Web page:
This is the ocean view I gazed at on Easter morning, eight years ago. Something caused me to wake in the pre-dawn hours and I grabbed my Bible and nestled on the sofa in our hotel room for my own private worship service.
Less than four hours later, I got the call.
“I’m sorry, Kellie. It’s your dad,” a close friend whispered over the phone. “He’s gone.”
Some of you have faced losing someone you love. You know what I felt in those next seconds. The instant regret at not having a chance to say goodbye. To tell him what he meant to me. The crippling pain knowing I couldn’t simply call him. He was no longer there.
People who knew me in my younger days shake their confused heads when they learn I’ve become a Christian. Images of me winning at beer pong and (well, let’s skip that part) still wander through their minds. “Kellie? She’s a Christian now?”
My debut novel, MOTHER OF PEARL, asks an important question.
Is death the end?
Because of what happened on that first Easter, I have the hope of seeing my dad again. That’s worth living my life differently. It’s worth having people think I’m small-minded, not open to progressive social ideas. It’s worth bending my knee and submitting my will to His.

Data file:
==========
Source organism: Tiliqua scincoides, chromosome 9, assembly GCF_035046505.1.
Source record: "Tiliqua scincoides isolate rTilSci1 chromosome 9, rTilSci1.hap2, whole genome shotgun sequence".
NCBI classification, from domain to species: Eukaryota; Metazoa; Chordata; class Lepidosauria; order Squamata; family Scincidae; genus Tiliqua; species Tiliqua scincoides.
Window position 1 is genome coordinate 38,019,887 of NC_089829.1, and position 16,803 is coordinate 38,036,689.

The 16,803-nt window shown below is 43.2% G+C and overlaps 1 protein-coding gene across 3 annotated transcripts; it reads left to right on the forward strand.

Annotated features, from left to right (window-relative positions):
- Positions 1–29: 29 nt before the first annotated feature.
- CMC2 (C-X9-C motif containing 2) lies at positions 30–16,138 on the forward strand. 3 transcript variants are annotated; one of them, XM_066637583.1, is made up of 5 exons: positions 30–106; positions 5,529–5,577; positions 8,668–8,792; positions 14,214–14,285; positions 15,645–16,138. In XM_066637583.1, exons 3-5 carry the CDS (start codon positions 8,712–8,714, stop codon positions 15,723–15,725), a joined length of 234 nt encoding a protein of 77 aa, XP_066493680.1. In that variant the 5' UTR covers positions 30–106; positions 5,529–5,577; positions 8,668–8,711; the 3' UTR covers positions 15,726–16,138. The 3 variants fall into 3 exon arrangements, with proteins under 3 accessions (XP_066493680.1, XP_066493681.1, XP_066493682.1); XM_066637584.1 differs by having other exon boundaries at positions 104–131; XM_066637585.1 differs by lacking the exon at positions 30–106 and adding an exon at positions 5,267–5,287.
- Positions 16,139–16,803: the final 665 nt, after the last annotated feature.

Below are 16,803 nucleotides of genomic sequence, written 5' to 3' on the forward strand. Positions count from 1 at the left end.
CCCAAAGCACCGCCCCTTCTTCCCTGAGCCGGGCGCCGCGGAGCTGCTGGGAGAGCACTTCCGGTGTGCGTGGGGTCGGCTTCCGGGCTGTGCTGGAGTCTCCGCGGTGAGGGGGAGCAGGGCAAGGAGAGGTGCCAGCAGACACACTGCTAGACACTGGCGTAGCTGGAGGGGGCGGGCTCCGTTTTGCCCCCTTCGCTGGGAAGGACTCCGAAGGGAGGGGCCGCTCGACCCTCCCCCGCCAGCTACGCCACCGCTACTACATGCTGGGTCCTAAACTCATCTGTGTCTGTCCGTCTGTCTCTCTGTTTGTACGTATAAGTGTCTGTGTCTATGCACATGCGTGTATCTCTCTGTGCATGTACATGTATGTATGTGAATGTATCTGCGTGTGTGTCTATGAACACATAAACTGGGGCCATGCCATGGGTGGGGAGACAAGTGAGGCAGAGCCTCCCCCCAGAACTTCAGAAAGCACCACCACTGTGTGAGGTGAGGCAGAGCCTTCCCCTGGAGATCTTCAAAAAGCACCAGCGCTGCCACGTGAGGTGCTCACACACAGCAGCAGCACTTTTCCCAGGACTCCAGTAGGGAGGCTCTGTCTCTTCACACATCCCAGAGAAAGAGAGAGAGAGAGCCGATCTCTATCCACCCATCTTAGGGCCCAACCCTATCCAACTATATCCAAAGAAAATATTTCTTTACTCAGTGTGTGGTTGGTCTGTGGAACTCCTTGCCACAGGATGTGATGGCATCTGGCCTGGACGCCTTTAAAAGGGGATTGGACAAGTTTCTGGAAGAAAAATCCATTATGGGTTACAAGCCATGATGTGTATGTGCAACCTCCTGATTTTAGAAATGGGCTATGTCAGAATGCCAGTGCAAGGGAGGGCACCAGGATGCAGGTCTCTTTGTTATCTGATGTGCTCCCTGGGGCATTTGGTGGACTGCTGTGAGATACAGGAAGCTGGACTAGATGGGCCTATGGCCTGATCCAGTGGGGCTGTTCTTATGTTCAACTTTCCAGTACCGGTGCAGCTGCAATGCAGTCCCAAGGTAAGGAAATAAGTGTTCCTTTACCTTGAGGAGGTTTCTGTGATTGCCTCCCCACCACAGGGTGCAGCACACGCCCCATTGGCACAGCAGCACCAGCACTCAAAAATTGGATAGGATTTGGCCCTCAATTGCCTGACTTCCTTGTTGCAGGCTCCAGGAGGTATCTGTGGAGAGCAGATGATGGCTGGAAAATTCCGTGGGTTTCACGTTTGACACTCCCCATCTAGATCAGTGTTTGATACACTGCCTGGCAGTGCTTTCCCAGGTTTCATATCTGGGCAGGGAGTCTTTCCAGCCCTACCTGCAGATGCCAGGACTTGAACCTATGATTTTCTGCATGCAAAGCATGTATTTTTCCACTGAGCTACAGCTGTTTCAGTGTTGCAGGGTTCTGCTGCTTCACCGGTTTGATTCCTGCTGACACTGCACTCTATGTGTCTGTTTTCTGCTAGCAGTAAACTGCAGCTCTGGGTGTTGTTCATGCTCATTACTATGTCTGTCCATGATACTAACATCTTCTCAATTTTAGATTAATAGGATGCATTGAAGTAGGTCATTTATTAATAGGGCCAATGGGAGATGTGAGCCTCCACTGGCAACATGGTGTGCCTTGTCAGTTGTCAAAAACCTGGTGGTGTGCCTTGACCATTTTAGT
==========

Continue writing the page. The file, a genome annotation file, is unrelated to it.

It’s not religion. It’s climbing into Jesus’ lap, recognizing I don’t belong there, but knowing I’m welcome and loved by the one who made me.
If there was a Facebook emblem I could post on my profile page this week that said I’m a Christian, I’d sign up. Not to be divisive, but to acknowledge my faith. It’s not about me judging others, or acting better than anyone. It’s simply saying I know where I’m going after I die . . . and I’m grateful.
MOTHER OF PEARL is the story of a mother who risks everything for her daughter. Available at your favorite bookstore, or at Amazon.